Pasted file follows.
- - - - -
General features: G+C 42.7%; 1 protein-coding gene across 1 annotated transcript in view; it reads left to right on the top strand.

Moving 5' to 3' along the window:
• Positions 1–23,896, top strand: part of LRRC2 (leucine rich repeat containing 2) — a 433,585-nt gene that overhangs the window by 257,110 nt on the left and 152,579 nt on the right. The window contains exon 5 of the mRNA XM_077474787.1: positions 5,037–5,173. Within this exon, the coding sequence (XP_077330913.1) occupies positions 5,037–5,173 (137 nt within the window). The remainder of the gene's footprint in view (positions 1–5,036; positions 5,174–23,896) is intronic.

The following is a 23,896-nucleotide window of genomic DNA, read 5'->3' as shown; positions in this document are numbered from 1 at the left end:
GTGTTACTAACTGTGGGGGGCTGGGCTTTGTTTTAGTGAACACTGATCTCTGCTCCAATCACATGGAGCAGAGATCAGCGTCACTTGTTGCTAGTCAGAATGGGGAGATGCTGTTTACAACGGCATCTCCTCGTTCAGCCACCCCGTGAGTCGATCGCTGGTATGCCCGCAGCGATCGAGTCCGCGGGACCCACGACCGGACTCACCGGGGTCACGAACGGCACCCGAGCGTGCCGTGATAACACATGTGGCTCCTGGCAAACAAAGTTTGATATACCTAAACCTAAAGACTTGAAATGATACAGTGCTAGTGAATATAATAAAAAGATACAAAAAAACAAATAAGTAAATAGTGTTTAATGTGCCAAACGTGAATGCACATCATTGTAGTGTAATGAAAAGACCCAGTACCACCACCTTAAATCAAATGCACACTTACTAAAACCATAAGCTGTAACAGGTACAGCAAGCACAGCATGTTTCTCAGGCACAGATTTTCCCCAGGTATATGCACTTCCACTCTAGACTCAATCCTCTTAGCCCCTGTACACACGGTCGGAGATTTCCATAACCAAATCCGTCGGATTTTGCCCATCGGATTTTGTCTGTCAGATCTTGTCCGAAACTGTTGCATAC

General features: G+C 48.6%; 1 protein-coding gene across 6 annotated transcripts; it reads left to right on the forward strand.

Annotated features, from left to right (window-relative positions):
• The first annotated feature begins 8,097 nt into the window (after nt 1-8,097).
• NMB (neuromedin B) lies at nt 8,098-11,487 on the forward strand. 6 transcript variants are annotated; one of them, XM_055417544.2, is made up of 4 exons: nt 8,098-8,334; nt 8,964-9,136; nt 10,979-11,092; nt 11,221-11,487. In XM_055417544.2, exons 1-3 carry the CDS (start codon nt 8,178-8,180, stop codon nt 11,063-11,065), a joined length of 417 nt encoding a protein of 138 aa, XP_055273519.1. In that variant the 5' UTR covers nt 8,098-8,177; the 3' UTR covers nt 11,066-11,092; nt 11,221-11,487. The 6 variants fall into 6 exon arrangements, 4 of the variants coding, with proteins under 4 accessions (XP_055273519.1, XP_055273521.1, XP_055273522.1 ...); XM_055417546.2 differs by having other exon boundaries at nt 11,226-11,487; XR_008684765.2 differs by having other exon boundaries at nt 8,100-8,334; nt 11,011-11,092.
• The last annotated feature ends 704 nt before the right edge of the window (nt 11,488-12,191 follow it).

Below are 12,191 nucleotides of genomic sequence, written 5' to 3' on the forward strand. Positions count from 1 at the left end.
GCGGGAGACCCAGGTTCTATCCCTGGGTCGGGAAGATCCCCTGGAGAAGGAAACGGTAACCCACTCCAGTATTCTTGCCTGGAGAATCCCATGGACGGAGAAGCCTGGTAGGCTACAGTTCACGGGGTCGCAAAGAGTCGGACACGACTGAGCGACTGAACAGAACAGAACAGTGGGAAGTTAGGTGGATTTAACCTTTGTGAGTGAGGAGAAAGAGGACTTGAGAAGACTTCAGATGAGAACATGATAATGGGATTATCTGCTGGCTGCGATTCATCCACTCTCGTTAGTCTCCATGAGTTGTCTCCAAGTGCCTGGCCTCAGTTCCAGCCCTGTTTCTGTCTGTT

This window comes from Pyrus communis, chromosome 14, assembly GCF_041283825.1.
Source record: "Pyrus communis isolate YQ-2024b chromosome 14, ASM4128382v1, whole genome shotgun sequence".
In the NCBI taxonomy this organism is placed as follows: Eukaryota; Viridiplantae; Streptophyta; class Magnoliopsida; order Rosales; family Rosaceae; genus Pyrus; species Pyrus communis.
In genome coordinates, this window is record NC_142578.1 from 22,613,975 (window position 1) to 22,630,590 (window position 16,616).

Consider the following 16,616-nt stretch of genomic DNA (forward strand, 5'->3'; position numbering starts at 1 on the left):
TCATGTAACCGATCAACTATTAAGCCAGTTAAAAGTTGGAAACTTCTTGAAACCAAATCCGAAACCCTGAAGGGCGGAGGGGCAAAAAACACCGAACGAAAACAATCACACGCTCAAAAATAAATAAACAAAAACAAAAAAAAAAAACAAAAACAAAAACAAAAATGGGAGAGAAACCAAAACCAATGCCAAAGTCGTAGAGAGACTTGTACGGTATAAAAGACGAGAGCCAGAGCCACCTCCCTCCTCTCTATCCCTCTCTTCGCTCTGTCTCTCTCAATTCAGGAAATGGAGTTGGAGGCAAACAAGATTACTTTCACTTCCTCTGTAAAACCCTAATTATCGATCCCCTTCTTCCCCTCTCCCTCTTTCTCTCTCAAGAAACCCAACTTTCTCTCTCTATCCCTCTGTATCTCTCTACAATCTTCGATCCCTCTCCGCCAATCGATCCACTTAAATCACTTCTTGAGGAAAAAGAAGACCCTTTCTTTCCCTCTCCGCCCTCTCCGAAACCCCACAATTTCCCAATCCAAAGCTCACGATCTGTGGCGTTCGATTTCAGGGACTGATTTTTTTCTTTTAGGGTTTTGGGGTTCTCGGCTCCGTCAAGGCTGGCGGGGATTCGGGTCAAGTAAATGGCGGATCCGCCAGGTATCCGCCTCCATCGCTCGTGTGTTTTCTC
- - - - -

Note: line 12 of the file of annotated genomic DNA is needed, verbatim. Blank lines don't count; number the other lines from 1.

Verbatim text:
GCGGGAGACCCAGGTTCTATCCCTGGGTCGGGAAGATCCCCTGGAGAAGGAAACGGTAACCCACTCCAGTATTCTTGCCTGGAGAATCCCATGGACGGAGAAGCCTGGTAGGCTACAGTTCACGGGGTCGCAAAGAGTCGGACACGACTGAGCGACTGAACAGAACAGAACAGTGGGAAGTTAGGTGGATTTAACCTTTGTGAGTGAGGAGAAAGAGGACTTGAGAAGACTTCAGATGAGAACATGATAATGGGATTATCTGCTGGCTGCGATTCATCCACTCTCGTTAGTCTCCATGAGTTGTCTCCAAGTGCCTGGCCTCAGTTCCAGCCCTGTTTCTGTCTGTT